Experience design should include considerations that aren’t just linear regarding which channel or platform they use. Customer-focused experience design means considering questions around the non-linear journey, too.

Designing just for a mobile app experience, for example, might exclude those moments when a customer thinks, “Is this easier to accomplish on my laptop?” There are human challenges—like reading fine print or clicking on buttons that are too close together—that could prompt those questions.

Instead of just designing the experience for mobile devices, laptops or other individual tools, design for your customer’s journey by asking specifically what will happen if that channel doesn’t work for them. 

Here are some questions to help guide you: 

  • What obstacles might prevent a customer from completing their task via your app, kiosk, or digital experience? 

  • What would a customer do if they needed support in this particular moment?

  • What if they switched channels?

  • What if the app is frozen?

  • What if the voice-controlled remote doesn’t understand their voice?

Walking through these what ifs around the question of how your customer wants to do something can provide a more proactive experience. 

Not thinking through these questions at the start of the design could lead to service issues, reactive, on fire problem-solving, and frustrated customers. It’s worth it to take the time to answer these questions during design.

Always include emotion

Don’t forget to include the basics around experience when designing for that combined human and machine interaction. 

Customer experience is based on meeting or not meeting expectations. If you set the right expectations, then you can exceed them on a regular basis and delight your customers. If those expectations are too high, then your customers will ultimately be disappointed.

Consider not just those expectations, but also your customer’s emotions across their journey. There are emotional stakes in all experiences. While it’s easy to think of machines as models of efficiency, it’s up to experience designers to create the right emotional environment within these tools. 

There’s a reason customers are now accustomed to reading messages from machines while the backend system works. For example, ATMs at banks often display messages of “Working on it” or “Now depositing” while approving or updating the system before confirmation for the customer. These moments of reassurance are important for the customer and display a sense of humanity from the machine.

Experience design in the new normal

Although you must design with the machine in mind, the experience is always all about the customer. Start with the customer and design around them, not the tool. 

The evolution continues each day. There are currently higher needs for security and well-being to include in designing and redesigning experiences.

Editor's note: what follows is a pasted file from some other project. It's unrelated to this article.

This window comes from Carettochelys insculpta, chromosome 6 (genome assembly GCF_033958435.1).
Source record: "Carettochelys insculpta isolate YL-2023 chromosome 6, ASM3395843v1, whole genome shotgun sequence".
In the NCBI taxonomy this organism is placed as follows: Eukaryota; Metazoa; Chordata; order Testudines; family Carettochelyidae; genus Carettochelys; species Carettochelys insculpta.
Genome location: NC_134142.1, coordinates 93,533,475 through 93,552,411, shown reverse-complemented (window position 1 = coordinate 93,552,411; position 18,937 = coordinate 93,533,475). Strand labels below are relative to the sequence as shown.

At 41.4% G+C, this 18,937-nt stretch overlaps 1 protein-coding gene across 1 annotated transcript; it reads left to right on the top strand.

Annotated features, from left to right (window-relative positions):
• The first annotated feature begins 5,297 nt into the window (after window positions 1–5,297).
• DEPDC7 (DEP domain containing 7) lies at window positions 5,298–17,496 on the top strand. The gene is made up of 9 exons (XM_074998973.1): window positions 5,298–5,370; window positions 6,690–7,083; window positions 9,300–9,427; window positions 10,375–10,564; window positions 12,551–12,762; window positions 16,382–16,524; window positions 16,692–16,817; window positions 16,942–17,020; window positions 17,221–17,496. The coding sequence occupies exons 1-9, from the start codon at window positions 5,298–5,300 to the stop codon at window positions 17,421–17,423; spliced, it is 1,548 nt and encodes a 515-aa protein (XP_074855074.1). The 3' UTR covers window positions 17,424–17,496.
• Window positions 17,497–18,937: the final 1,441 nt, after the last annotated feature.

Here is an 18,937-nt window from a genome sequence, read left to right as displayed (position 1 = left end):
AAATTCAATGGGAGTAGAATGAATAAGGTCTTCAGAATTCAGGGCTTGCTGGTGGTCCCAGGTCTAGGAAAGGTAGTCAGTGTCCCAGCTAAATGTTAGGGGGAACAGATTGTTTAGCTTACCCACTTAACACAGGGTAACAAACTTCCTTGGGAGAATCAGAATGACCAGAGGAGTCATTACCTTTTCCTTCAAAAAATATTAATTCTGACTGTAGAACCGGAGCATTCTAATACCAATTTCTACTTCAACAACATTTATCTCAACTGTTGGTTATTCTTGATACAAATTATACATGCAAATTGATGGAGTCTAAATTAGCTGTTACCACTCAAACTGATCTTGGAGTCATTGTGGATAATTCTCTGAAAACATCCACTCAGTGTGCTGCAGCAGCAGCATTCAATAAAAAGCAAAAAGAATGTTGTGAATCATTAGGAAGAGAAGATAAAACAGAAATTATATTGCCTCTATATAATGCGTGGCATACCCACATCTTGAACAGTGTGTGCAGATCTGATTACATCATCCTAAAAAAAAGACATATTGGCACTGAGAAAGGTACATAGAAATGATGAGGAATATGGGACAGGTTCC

While the well-being and comfort of customers has always been a concern, it’s reached a new level in the era of the Coronavirus (COVID-19). A self-service kiosk, for example, has a high-touch experience that may lead to concern for customers. In this case, the experience between the customer and the machine requires additional touchpoints, literally, to provide reassurance. Providing disinfectant wipes next to each kiosk might be an update required. Or asking a protected employee to actively wipe down the kiosk before and after each customer might show customers the reassurance they need.

This is a new experience for most customers, even though using a kiosk to self-checkout might not be new at all. This is where experience design matters the most and showcases how it’s not about the machine itself—it’s about the customer’s journey.

Chapter 2

The machine CX ecosystem

What does interacting with machines look like? They’re everywhere, and they’re nowhere all at once. Customer experiences today require considerations for these machines which are so integrated into the customer’s life that they could literally feel like part of the family. 

Let’s start with the most ubiquitous and personal item most humans now carry around—their mobile phone.

Mobile phone 

Mobile technology has become so important to regular daily life. People detect missing their mobile phone within minutes of misplacing it, unlike a misplaced wallet, which can take days to notice. The average American checks their phone every 12 minutes (Some people check every 4 minutes). The absence of such an important device creates immediate anxiety. 

Mobile technology can mean a few things to customer experience design.

1. Mobile-first design

Traditionally, websites and ecommerce interactions were designed for the desktop experience first, then modified for mobile. Some designs ignored the specifics of mobile experience completely, leading to compressed and frustrating user experiences for the mobile user. 

Responsive design solved some of these frustrations, but now that mobile use is the first choice for the majority of persons, it should also be a priority for customer experience programs. By designing for the mobile experience first, you’ll demonstrate to your customers that you recognize how important this device is to them. 

People are turning to their mobile phones for everything, from checking the weather to ordering groceries. It’s easy to think customers rely on specific apps for these needs, but many still prefer to use the mobile browser for their online experience. In fact, one prediction by eMarketer claims 95.4% of online users will search the Internet through their mobile phones by 2021.